BWJ Q and A (Extract Upgrade)


Thanks for the question, Russ. Here’s a picture of two cats hugging a kitten. Or maybe they’re trying to smother him. I don’t know.

I really like your articles and recipes on partial mashing, but my question is which is better, a full-wort boil using extract with steeped grains methods or using partial mash methods without boiling the full wort?

— Russell Albright (Keizer, Oregon)

Most homebrewers begin brewing by following recipes that call for steeped specialty grains that add color and flavor to their beer, and light malt extract for the bulk of the fermentable sugars. The hops are boiled in this wort, which is generally smaller in volume than the full batch size. This “thick” wort is then diluted to working strength in the fermenter.

With fresh ingredients, sanitary equipment and a healthy pitch of yeast, you can make very good beer this way. However, after brewing awhile using this method, many brewers become aware of its limitations and wish to upgrade their techniques to be able to brew a wider range of beers. Specifically, stovetop wort boils tend to have a minimum color level above the level that some brewers would like to make. Brewing the lightest-colored beers is a challenge. Likewise, brewing very hoppy beers is more of a challenge because hop utilization is poorer in “thicker” worts — and adding more hops results in more thick wort lost to the “gunk” at the bottom of the brewpot. And finally, extract beers are often lacking in malt aroma, especially the aroma of base malts — the most lightly kilned malts that must be mashed.

So which is better, upgrading to a full-wort boil or switching to partial mash methods? Before addressing that question, I’d just like to point out that these are not mutually exclusive — if possible, do both. However, that wasn’t the question that was asked.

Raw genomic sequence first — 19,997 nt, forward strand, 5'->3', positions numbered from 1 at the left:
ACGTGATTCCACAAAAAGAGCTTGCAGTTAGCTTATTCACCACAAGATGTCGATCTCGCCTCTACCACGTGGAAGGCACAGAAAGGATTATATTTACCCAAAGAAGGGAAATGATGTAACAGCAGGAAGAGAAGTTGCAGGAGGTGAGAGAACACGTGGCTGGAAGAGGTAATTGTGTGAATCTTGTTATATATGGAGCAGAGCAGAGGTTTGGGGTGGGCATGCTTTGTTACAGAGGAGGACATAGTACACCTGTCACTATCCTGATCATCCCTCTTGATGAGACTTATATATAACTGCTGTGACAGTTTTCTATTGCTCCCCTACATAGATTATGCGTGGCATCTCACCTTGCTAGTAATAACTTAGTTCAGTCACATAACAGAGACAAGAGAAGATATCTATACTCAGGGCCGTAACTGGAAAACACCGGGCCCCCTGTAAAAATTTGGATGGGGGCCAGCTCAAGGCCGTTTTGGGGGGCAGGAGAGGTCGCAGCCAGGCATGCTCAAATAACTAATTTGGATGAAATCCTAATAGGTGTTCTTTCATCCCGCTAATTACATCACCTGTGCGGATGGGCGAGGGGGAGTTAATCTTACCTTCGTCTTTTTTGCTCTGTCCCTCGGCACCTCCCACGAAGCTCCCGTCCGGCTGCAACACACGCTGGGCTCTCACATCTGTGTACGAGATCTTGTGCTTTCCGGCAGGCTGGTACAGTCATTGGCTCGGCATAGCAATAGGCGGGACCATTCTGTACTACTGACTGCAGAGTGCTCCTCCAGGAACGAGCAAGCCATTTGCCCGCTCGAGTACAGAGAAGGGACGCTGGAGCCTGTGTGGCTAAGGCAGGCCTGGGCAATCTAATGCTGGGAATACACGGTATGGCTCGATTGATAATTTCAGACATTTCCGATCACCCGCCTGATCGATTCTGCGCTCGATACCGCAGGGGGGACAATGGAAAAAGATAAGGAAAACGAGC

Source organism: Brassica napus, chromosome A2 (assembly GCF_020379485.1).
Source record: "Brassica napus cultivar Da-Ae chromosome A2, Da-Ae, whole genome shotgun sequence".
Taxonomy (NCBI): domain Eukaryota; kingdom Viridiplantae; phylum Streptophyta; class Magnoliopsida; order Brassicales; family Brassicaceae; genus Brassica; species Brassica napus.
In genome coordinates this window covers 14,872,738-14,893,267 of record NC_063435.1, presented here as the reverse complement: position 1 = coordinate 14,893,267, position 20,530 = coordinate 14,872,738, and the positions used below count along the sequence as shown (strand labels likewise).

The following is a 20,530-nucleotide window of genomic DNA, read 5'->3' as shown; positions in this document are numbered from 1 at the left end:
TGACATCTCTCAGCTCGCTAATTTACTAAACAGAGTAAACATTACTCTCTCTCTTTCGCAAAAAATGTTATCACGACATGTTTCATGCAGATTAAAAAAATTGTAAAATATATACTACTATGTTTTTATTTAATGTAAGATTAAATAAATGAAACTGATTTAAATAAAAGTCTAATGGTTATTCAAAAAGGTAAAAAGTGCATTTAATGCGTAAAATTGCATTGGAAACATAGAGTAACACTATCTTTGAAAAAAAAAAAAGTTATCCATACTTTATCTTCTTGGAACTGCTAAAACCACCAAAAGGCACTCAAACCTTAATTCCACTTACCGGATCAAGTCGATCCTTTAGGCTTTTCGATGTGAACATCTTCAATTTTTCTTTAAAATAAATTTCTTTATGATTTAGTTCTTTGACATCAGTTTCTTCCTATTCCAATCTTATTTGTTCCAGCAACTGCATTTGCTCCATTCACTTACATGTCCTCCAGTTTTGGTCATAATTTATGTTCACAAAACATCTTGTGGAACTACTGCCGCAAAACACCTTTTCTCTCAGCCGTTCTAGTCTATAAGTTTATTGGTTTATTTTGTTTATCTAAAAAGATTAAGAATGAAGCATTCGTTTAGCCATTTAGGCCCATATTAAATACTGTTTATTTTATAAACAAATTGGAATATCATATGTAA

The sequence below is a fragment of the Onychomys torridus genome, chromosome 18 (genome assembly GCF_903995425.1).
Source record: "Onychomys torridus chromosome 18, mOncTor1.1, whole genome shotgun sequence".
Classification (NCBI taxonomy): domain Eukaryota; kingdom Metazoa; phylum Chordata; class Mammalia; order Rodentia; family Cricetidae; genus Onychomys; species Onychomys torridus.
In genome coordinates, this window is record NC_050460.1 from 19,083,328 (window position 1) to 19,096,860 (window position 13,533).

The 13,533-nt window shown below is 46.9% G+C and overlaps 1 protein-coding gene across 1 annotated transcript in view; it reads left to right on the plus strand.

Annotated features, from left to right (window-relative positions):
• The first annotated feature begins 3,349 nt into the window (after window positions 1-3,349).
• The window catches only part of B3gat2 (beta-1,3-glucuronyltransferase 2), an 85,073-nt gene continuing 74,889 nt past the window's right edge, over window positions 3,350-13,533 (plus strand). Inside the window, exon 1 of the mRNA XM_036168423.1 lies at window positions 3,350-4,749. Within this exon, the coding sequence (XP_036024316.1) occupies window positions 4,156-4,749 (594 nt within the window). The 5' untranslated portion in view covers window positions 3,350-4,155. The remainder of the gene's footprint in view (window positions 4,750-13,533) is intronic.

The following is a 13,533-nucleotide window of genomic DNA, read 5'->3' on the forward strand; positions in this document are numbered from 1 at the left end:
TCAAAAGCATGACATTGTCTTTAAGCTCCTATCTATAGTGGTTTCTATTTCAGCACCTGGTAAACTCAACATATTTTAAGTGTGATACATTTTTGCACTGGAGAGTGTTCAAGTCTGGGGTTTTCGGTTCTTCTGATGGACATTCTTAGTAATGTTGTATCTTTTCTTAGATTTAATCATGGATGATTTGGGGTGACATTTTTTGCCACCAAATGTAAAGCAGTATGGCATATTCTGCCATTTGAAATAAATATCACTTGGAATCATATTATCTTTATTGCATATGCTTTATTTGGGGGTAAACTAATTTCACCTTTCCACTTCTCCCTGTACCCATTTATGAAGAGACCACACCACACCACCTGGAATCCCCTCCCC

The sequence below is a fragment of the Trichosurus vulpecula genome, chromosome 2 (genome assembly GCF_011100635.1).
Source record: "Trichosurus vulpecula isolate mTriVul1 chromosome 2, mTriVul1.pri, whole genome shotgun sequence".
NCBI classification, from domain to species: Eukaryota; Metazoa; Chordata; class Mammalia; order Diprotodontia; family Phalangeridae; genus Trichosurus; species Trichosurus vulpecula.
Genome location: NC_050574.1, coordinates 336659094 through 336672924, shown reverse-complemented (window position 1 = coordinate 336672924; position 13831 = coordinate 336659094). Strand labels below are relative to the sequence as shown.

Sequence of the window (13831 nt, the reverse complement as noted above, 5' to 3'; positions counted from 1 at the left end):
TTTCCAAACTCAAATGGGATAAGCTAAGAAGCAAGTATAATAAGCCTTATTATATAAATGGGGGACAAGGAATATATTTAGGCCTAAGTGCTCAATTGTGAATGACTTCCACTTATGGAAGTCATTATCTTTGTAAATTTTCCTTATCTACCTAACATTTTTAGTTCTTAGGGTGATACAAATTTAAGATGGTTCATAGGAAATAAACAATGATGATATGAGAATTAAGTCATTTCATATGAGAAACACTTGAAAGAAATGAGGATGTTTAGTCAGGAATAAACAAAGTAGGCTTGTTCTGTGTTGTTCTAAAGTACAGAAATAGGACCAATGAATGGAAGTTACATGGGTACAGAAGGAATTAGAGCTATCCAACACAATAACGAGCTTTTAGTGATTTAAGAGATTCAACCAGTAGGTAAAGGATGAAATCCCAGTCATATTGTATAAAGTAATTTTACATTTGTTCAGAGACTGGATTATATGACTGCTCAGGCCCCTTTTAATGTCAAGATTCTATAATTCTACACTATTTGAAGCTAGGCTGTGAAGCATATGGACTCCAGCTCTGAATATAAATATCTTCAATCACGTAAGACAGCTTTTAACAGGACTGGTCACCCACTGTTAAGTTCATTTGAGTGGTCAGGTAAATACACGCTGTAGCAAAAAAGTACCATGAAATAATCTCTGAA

In most cases, I would prefer the stovetop partial mash beer because the added base grains will give the beer some added malt aroma. You can easily make a few gallons of wort from the partial mash, boil the hops in it, then stir in malt extract around knockout to reach your target OG in the fermenter.

However, if you’re stuck boiling extremely thick wort on your stovetop  — less than 2.5 gallons (9.5 L) per 5-gallon (19-L) batch — then I’d probably go with the full boil option.

Answering this question is a bit like picking between apples and oranges. Each change has a different effect on your beer. So, for the individual brewer, the devil is in the details. Which will improve your beer more? It depends on your starting point. In most reasonable cases, though, I’d go with the partial mash beer. If you can do this and manage to boil at least 2.5 gallons (9.5 L) of wort on your stovetop (for a 5-gallon/19-L batch), you’ll be able to successfully brew a wide range of beers without having to move your brewery out of your kitchen. And as I mentioned before, if possible, do both. One way to do this is to scale down. (See the “related articles” below this post for more information on improving malt extract based beers.)

Thanks for the question.

If you have a question you’d like answered, email me at I’ll try to send you a quick answer within a day or so, then flesh out the answer for this Q and A column as soon as possible.



Related articles

Add Base Malts to Your Extract Beers

Why Partial Mash?

Five Tips for Extract Brewers

Five More Tips for Extract Brewers

Water Treatment for Extract Brewers

Late Malt Extract Additions

Simple 3-Gallon All-Grain Brewing

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